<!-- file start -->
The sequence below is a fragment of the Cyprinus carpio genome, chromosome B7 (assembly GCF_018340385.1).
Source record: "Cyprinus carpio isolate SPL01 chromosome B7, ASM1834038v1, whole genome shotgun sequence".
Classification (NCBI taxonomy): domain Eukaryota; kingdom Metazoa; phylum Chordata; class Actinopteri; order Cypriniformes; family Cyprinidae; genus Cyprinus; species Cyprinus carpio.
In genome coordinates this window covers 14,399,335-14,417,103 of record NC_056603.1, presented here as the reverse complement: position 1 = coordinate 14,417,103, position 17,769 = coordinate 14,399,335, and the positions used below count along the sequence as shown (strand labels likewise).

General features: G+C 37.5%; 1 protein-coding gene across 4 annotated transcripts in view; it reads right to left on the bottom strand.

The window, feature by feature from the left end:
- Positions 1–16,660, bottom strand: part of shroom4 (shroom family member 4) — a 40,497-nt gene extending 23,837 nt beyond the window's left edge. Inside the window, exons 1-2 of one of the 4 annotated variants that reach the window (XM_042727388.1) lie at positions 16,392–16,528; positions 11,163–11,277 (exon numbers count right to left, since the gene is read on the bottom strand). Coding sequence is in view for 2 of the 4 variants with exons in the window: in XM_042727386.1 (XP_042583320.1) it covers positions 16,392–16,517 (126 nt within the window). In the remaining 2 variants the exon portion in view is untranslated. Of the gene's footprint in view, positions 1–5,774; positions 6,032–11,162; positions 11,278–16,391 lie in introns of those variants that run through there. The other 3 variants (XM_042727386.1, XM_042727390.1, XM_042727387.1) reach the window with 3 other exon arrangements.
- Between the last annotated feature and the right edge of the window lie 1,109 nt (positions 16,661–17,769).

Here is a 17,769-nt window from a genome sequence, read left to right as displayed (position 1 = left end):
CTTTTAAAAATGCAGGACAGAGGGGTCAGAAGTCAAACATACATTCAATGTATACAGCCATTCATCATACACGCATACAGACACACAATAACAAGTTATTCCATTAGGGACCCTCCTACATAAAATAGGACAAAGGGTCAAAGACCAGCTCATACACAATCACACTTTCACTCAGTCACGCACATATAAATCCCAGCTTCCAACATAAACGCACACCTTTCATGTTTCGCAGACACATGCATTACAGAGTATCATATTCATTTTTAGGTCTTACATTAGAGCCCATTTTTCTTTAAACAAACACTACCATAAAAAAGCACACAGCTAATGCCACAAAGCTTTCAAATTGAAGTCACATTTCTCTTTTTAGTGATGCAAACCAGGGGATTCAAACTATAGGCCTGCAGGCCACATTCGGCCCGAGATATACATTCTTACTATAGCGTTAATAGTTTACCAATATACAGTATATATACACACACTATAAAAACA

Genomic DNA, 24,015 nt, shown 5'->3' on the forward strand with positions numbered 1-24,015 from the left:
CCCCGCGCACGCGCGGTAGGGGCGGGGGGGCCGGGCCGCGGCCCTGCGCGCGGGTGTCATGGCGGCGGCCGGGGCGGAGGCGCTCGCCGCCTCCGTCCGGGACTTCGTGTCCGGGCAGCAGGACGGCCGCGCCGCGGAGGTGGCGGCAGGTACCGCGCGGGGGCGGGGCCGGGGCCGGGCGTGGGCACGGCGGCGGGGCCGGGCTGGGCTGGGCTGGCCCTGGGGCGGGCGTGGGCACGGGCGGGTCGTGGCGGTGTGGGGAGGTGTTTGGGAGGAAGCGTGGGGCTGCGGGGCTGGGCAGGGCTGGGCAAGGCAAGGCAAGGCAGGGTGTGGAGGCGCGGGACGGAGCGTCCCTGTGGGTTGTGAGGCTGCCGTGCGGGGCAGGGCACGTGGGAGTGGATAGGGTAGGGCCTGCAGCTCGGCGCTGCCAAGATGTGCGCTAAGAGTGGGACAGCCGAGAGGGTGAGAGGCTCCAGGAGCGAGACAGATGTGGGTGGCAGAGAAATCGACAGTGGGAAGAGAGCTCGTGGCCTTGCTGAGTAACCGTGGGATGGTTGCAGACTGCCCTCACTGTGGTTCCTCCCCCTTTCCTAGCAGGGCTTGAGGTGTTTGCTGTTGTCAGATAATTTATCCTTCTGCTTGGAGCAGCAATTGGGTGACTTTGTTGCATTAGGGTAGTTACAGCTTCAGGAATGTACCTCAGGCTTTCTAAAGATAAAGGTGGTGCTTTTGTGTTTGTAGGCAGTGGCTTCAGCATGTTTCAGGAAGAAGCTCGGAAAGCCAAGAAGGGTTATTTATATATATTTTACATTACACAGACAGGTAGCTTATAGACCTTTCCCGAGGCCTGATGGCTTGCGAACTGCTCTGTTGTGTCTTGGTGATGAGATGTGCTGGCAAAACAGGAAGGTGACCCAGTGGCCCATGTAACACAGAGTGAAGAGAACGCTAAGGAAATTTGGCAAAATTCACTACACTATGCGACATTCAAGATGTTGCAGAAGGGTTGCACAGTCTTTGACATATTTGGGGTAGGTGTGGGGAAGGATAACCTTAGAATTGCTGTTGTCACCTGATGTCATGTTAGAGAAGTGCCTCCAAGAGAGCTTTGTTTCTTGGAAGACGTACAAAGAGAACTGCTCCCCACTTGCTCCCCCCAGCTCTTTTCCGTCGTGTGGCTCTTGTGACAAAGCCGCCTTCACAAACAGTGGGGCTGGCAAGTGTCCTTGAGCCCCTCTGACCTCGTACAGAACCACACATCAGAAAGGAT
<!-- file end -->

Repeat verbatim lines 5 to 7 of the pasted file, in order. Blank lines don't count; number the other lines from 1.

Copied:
General features: G+C 37.5%; 1 protein-coding gene across 4 annotated transcripts in view; it reads right to left on the bottom strand.

The window, feature by feature from the left end:
- Positions 1–16,660, bottom strand: part of shroom4 (shroom family member 4) — a 40,497-nt gene extending 23,837 nt beyond the window's left edge. Inside the window, exons 1-2 of one of the 4 annotated variants that reach the window (XM_042727388.1) lie at positions 16,392–16,528; positions 11,163–11,277 (exon numbers count right to left, since the gene is read on the bottom strand). Coding sequence is in view for 2 of the 4 variants with exons in the window: in XM_042727386.1 (XP_042583320.1) it covers positions 16,392–16,517 (126 nt within the window). In the remaining 2 variants the exon portion in view is untranslated. Of the gene's footprint in view, positions 1–5,774; positions 6,032–11,162; positions 11,278–16,391 lie in introns of those variants that run through there. The other 3 variants (XM_042727386.1, XM_042727390.1, XM_042727387.1) reach the window with 3 other exon arrangements.